After the Explosion, Lasting Impact: A Chelsea Bombing Timeline | chelseanow.com

After the Explosion, Lasting Impact: A Chelsea Bombing Timeline

Photo by Daniel Kwak

This timeline of the Chelsea bombing of Saturday, September 17, 2016 is based on photo and news reporting from Michael Appleton, Gabe Carroll, Sean Egan, Daniel Kwak, Gustavo Martinez, Dusica Sue Malesevic, Tequila Minsky, Naeisha Rose, Scott Stiffler, Eileen Stukane, and Zach Williams.

The corner of Seventh Ave. and W. 23rd St. at 9:15 p.m. on Sat., Sept. 17, 2016. Approximately 45 minutes earlier, an explosion was heard as far west as 10th Ave. The point of origin turned out to be W. 23rd, on the block between Sixth and Seventh Aves. The NYPD, Homeland Security, Con Edison, and the FDNY quickly arrived on the scene. The total number of injured would be 31, from what was later determined to be a terrorist act. Photo by Scott Stiffler.

FDNY personnel with a stretcher and response gear at the ready, shortly after the explosion. Photo by Daniel Kwak.

Just under three hours after the explosion, at 11:20 p.m., Mayor Bill de Blasio held a press conference on W. 23rd St. (btw. Fifth & Sixth Aves.). “We believe it was intentional,” he stated, despite earlier speculation of a link to construction happening at the point of the explosion, near Selis Manor (for the blind and visually impaired, 135 W. 23rd St.). As of 11:24 p.m., W. 27th St. (btw. Sixth & Seventh Aves.) was being investigated by the NYPD as a secondary site of interest. An unexploded device would later be linked to the W. 23rd St. incident. Photo by Zach Williams.

Bomb-sniffing dogs patrolled the surrounding area throughout the night of the explosion and into the early morning hours of Sept. 18. Photo by Daniel Kwak.

Jane Schreibman, at the W. 27th St. location where she saw the bomb, then reported it. “I’m not a hero,” she insisted, “I’m a New Yorker. Anyone would have done this.” Photo by Tequila Minsky.

West 23rd St. at Seventh Ave. on the morning of Sun., Sept. 18. The block would remain closed to vehicular traffic until the following evening. Photo by Scott Stiffler.

A Red Cross Emergency Response Vehicle, parked outside of the Malibu Diner (163 W. 23rd St.). With the combined efforts of Malibu and Red Cross staff, 200 blind or vision-impaired residents of nearby Selis Manor received brunch the morning after the bombing. Photo by Scott Stiffler.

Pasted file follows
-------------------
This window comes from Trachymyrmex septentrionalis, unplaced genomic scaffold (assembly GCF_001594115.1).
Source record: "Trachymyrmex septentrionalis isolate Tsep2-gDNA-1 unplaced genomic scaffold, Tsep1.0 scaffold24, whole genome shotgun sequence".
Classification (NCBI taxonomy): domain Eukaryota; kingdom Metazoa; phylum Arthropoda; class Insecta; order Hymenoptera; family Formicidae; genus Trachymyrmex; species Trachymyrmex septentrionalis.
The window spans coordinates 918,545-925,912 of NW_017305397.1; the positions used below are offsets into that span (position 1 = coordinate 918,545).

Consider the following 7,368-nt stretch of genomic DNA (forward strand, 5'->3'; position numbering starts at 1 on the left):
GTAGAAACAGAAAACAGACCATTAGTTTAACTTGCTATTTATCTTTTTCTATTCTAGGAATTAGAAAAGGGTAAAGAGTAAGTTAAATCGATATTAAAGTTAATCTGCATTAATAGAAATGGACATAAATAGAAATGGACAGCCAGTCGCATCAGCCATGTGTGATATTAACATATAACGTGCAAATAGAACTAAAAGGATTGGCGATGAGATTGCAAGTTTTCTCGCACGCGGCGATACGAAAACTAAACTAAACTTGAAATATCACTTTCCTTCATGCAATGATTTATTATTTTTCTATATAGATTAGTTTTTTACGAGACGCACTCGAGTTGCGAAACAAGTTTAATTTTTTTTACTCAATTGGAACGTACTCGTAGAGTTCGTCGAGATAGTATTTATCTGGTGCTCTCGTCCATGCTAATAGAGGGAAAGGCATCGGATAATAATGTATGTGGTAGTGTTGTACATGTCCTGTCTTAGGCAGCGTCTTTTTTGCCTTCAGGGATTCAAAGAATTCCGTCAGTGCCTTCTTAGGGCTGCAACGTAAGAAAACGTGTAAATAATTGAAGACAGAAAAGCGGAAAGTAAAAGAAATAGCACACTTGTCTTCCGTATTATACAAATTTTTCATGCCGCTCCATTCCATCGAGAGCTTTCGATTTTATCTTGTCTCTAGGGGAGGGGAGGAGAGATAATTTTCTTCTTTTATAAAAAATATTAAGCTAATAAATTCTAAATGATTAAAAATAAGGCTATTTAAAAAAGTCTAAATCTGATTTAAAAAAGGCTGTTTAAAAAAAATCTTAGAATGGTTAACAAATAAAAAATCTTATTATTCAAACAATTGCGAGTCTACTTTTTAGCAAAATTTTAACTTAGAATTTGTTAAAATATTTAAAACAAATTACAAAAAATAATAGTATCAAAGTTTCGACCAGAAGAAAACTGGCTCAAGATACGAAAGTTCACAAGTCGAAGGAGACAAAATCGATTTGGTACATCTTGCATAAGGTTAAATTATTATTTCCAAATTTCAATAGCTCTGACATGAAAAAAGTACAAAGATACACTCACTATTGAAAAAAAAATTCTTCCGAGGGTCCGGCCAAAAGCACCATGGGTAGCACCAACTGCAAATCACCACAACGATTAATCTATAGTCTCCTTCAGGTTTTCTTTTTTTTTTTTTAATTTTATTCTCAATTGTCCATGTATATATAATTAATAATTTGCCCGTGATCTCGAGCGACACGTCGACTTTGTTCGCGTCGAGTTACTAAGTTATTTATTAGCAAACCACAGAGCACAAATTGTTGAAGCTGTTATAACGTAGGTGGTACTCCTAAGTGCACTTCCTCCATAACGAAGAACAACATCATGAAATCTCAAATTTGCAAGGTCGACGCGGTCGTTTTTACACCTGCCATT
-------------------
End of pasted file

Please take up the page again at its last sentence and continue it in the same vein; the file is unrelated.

Sun., Sept. 18: Mayor Bill de Blasio and Governor Andrew Cuomo outside King David Gallery (131 W. 23rd St.), which sustained damage as a result of the previous night’s explosion. Photo by Michael Appleton, Mayoral Photography Office.

During a tour of the area, Mayor Bill de Blasio and Governor Andrew Cuomo examined a rolling dumpster later confirmed as the explosion’s point of origin. Photo by Michael Appleton, Mayoral Photography Office.

On the rainy morning of Mon., Sept. 19, the block of the explosion was still closed. Photo by Scott Stiffler.

A man surveys damage to W. 23rd St. (btw. Sixth & Seventh Aves.) on the night of Mon., Sept. 19, just after the block was reopened to vehicular and pedestrian traffic. Photo by Daniel Kwak.

Working on the block of the bombing, Dayron Rodriguez of GLASSwerks said, “I’ve seen broken glass, but this a lot in one shot.” Photo by Dusica Sue Malesevic.

The shattered windows of Orangetheory Fitness (124 W. 23rd St.) remained in this state for several months after the bombing. Photo by Scott Stiffler.

On Fri., Sept. 23, a NY State Dept. of Financial Services Mobile Command Center was parked on W. 23rd St. (btw. Sixth and Seventh Aves.), offering info to businesses damaged and/or impacted by lack of pedestrian traffic in the days following the bombing. Photo by Scott Stiffler.

Binod Bhattari of Landmark Wine & Spirits (167 W. 23rd St.) stands beside a sign that greeted shoppers who took part in Sept. 24’s Chelsea Small Business Crawl, organized to support those who lost business while the block of the Chelsea bombing was closed to pedestrian traffic. Photo by Naeisha Rose.

Comments

  1. […] would shake that street, strike passersby with shrapnel, send a dumpster and debris flying, and stun a community and a city that never has 9/11 too far from its […]

  2. […] would shake that street, strike passersby with shrapnel, send a dumpster and debris flying, and stun a community and a city that never has 9/11 too far from its […]